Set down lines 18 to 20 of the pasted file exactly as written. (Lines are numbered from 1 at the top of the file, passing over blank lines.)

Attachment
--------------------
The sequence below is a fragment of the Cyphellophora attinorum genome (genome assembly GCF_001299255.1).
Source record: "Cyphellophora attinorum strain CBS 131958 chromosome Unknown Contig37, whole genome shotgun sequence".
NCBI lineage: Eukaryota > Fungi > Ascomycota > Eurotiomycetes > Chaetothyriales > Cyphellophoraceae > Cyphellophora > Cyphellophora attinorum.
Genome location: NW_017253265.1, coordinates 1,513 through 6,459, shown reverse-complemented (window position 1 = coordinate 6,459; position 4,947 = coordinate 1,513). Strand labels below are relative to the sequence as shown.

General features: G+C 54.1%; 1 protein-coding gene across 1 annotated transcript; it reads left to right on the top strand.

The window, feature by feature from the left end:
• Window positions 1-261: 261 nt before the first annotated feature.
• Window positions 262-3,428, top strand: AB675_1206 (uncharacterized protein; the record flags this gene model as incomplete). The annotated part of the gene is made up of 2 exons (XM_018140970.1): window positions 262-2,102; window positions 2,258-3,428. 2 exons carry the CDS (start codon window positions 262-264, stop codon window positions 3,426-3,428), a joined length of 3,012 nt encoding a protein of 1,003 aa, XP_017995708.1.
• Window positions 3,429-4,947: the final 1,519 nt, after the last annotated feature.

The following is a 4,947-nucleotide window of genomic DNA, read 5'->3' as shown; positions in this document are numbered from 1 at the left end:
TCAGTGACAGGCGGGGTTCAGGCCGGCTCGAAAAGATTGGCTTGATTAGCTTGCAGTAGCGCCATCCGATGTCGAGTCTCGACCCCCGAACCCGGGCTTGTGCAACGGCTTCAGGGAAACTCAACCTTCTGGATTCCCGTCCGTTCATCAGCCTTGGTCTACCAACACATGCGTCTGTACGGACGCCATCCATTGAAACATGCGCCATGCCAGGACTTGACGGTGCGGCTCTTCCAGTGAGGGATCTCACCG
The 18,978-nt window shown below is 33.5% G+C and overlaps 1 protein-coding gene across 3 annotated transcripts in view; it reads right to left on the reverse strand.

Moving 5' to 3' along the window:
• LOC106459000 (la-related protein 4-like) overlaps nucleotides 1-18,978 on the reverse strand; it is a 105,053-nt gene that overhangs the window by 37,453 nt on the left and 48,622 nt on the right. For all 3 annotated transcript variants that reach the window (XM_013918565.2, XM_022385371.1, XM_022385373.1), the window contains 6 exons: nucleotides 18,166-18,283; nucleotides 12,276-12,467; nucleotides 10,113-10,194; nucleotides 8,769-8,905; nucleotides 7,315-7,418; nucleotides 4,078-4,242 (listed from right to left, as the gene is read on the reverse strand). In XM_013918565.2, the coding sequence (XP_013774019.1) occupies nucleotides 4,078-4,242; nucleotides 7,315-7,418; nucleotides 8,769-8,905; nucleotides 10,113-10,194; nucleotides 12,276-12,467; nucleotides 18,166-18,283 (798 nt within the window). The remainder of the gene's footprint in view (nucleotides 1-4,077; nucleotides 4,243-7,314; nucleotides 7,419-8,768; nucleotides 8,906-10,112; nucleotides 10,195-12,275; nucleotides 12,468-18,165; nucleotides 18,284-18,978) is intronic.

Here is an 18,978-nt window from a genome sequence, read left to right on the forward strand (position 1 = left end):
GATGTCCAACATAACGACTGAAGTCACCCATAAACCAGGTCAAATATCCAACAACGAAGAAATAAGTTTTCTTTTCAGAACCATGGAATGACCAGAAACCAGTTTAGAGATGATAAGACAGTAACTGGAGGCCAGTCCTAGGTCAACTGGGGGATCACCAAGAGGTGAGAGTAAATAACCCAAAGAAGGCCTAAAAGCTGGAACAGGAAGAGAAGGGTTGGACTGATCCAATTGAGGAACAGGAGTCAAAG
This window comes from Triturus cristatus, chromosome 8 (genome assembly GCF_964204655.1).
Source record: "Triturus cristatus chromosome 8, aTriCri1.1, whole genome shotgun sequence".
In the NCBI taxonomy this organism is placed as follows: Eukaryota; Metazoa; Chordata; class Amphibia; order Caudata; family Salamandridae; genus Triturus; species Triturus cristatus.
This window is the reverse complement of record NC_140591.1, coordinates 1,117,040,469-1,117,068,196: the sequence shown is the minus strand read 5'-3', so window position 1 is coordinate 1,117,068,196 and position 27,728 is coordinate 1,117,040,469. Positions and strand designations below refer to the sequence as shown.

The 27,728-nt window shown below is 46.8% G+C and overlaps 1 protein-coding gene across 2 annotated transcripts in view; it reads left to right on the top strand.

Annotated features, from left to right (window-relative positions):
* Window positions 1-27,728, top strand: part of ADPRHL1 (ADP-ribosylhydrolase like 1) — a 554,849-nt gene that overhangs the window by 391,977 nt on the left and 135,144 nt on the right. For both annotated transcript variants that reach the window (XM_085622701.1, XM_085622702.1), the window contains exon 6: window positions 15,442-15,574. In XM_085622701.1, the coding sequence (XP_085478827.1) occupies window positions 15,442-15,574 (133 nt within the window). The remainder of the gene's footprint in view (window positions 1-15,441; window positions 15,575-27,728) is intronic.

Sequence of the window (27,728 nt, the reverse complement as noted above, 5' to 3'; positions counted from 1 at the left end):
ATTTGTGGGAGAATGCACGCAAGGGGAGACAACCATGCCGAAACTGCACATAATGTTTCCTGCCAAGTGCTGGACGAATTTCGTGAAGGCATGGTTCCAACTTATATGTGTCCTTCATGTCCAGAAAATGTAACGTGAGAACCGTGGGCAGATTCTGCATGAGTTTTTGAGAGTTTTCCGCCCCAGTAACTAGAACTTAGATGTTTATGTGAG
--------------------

Source record: "Triturus cristatus chromosome 8, aTriCri1.1, whole genome shotgun sequence".
In the NCBI taxonomy this organism is placed as follows: Eukaryota; Metazoa; Chordata; class Amphibia; order Caudata; family Salamandridae; genus Triturus; species Triturus cristatus.
This window is the reverse complement of record NC_140591.1, coordinates 1,117,040,469-1,117,068,196: the sequence shown is the minus strand read 5'-3', so window position 1 is coordinate 1,117,068,196 and position 27,728 is coordinate 1,117,040,469. Positions and strand designations below refer to the sequence as shown.